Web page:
ART + CULTURE: Specialising in playful small scale sculptures, artist Ling Chun uses synthetic hair to bring her ceramic forms to life
Artwork + Images: Ling Chun
Interview: Emma de Clercq
Describing her ceramic forms as “playgrounds for the glaze”, Ling Chun combines hair and clay in playful, unexpected ways. The Seattle based artist adopts a distinctly ‘more is more’ approach to her craft, creating unique handmade sculptures bursting with colour and texture.
“The haptic quality of hair offers a sense of caring and lightness into my work, it balances the permanence of ceramics”
The resulting pieces are so full of life that they seem to resemble creatures rather than objects, charmingly lopsided misfits and oddities with whimsical names such as Three Musketeers and Fanta Fountain.
While the combination of hair and clay is perhaps not an obvious or expected union, the silky and flowing synthetic hair favoured by Chun seems to balance the solidity of her heavy ceramic forms, instilling the sculptures with a lightness and tactility. The inclusion of hair also serves as a nod to Chun’s (brief) stint at beauty school: “the use of hair in my work becomes a perfect marriage of my background as a beauty school dropout and my current obsession with colour glaze chemistry”, she explains.
Through her work, Chun says that she hopes to challenge the role of ceramics by disassociating the material from its stereotypical or culturally accepted uses. The very process of creating the pieces goes against the format used for crafting functional ceramics: removing her still-hot sculptures from the kiln, Chun applies liquid glazes to the surface, creating a sizzling sound and a haze of steam until the glaze sticks. It’s an intuitive process that emerges through multiple firings and layers of glaze. The work is born of the spontaneous dripping, sliding, running, climbing and crawling that occurs. We spoke to Chun about her creative process, craft versus fine art, and why hair and clay are a match made in heaven.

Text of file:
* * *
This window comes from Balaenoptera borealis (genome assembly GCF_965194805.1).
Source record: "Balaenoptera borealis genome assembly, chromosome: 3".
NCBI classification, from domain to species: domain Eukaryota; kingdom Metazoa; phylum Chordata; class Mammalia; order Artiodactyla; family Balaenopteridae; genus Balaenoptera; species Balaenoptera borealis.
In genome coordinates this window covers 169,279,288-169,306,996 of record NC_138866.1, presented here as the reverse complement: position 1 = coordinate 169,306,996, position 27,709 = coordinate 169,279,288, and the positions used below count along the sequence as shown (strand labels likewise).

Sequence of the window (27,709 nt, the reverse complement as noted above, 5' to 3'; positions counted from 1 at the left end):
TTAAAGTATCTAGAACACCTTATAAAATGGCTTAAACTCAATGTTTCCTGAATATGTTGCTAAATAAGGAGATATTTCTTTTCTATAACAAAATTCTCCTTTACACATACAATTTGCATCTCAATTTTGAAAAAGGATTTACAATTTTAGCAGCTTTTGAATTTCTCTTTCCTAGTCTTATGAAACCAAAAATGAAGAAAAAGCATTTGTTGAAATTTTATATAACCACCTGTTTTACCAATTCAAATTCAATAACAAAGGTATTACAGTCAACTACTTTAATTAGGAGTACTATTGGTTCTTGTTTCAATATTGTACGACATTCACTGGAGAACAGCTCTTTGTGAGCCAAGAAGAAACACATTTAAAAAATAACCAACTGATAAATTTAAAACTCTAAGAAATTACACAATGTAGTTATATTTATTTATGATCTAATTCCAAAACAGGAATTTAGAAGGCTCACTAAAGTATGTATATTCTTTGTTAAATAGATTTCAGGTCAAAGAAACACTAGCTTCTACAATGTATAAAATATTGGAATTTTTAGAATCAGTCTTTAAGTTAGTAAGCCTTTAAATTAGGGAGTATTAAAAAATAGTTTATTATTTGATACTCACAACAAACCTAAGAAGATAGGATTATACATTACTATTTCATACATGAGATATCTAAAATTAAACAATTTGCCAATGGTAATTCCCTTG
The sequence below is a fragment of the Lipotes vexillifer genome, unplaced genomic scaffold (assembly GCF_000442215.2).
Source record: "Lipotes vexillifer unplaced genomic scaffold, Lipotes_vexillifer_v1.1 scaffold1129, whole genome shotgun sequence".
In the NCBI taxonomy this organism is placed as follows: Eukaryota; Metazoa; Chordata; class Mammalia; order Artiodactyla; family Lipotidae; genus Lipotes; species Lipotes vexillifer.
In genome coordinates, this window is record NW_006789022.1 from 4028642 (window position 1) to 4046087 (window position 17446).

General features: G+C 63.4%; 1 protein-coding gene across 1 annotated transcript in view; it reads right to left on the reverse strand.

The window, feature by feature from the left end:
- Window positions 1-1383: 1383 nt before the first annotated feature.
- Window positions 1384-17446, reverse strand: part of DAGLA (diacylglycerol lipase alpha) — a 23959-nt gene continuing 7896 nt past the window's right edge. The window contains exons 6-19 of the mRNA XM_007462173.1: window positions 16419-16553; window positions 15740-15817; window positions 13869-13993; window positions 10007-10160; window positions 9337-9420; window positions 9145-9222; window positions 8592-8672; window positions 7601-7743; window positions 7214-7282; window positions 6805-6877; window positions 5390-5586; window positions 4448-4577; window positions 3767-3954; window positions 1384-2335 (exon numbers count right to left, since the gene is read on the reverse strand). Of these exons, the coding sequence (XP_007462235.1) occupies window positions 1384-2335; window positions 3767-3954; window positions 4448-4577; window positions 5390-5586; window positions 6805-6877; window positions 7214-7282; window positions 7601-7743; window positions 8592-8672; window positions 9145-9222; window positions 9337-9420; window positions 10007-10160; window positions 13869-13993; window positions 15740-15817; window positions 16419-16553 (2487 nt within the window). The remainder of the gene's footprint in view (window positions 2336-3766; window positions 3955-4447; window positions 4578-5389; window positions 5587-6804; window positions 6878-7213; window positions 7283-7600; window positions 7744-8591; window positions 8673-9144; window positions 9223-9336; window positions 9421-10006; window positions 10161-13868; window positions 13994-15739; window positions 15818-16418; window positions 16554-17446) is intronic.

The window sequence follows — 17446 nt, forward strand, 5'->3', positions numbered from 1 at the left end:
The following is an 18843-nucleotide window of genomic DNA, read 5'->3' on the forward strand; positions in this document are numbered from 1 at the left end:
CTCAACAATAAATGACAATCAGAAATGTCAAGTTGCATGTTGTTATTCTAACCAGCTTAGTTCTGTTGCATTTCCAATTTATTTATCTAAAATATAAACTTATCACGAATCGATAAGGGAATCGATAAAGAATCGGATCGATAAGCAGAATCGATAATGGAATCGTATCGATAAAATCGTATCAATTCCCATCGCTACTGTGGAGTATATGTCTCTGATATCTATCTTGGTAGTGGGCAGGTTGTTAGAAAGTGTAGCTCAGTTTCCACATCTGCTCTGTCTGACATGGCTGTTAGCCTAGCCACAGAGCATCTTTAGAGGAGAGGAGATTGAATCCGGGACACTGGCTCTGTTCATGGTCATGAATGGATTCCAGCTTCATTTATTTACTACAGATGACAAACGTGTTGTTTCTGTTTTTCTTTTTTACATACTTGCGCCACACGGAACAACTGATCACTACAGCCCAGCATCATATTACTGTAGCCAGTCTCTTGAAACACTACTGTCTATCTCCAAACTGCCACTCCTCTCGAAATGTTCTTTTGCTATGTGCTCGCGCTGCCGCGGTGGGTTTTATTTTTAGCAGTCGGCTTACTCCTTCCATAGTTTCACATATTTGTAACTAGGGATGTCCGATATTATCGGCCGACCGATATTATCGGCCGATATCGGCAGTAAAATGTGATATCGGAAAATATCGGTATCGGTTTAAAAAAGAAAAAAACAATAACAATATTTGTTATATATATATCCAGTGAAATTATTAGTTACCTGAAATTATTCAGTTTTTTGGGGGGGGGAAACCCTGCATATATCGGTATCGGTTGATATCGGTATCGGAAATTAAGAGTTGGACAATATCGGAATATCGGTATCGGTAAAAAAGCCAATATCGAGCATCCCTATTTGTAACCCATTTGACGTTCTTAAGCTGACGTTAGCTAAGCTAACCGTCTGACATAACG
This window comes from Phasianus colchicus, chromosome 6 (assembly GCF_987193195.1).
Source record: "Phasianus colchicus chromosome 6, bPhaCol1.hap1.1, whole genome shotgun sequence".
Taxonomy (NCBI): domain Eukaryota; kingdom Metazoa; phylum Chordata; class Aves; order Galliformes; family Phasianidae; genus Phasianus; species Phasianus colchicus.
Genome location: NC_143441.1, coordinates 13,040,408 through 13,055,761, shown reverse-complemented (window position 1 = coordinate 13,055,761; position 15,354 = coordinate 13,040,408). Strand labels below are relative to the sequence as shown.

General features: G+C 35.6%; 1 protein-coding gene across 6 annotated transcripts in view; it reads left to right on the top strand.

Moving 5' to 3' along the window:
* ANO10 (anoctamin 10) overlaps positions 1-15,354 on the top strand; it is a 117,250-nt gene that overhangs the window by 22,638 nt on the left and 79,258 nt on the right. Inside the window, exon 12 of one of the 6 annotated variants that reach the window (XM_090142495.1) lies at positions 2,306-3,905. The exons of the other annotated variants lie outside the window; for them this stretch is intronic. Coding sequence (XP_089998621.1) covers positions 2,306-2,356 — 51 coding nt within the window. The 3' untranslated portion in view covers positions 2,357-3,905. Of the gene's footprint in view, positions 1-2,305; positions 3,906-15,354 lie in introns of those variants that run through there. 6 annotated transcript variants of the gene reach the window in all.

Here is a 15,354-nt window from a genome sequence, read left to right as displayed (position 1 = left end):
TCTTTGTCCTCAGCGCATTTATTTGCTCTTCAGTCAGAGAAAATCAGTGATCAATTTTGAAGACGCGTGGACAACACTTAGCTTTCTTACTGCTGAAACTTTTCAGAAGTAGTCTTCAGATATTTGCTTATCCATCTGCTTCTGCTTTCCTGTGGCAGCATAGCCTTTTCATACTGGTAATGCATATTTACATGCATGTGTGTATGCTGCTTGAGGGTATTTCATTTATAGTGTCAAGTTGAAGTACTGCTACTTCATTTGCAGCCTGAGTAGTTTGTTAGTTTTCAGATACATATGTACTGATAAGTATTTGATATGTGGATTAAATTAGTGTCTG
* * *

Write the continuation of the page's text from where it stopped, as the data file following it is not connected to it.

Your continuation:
How would you sum up your work in a sentence? My lust and greed for colour, my untranslatable language, my cultural bridges, my playground for the glaze and my over-the-top, ostentatious alter-ego.
What are some of the themes you explore within your practice? The history of hair, the invention of language, the interaction of colour, and the chemistry of glaze.
What inspired you to start using hair as one of your core materials? I was a beauty school dropout! That part of me has always been there, and eventually worked her way out into my ceramic sculptures. One day, while I was in the bathroom, I found myself having a repulsed response to my own hair down in the drain. I was inspired by my own ambivalent reaction to hair; while I spent hour after hour on haircare, only a few seconds after it falls from my body, I’m immediately repulsed by it. It was then that I began to look into the versatility of hair as a potential material. I’m also a colour enthusiast, so with the full range of choice of hair dye and colour wigs, the use of hair in my work becomes a perfect marriage of my background as a beauty school dropout and my current obsession with colour glaze chemistry.
What does hair as material offer your work that other materials don’t? The haptic quality of hair offers a sense of caring and lightness into my work, it balances the permanence of ceramics.
With its connotations of functionality, pottery has previously been perceived as firmly inhabiting the world of craft as opposed to the world of fine art. However, ceramic artists are challenging these perceptions with increasingly boundary-blurring works. What’s your opinion on this? In less than a decade, the contemporary ceramic art scene has shifted. Although there is tension between what’s viewed as ‘craft’ or ‘fine art’, we need to embrace the concept of the liminal, showing how traditional practices and new conceptual approaches interact. I think craft and fine art exist horizontally, one informing the other.
With my work, I want to share my perspective of what ceramics can do and encourage new ways of thinking about ceramics as fine art, with respect for and understanding of its nature as craft.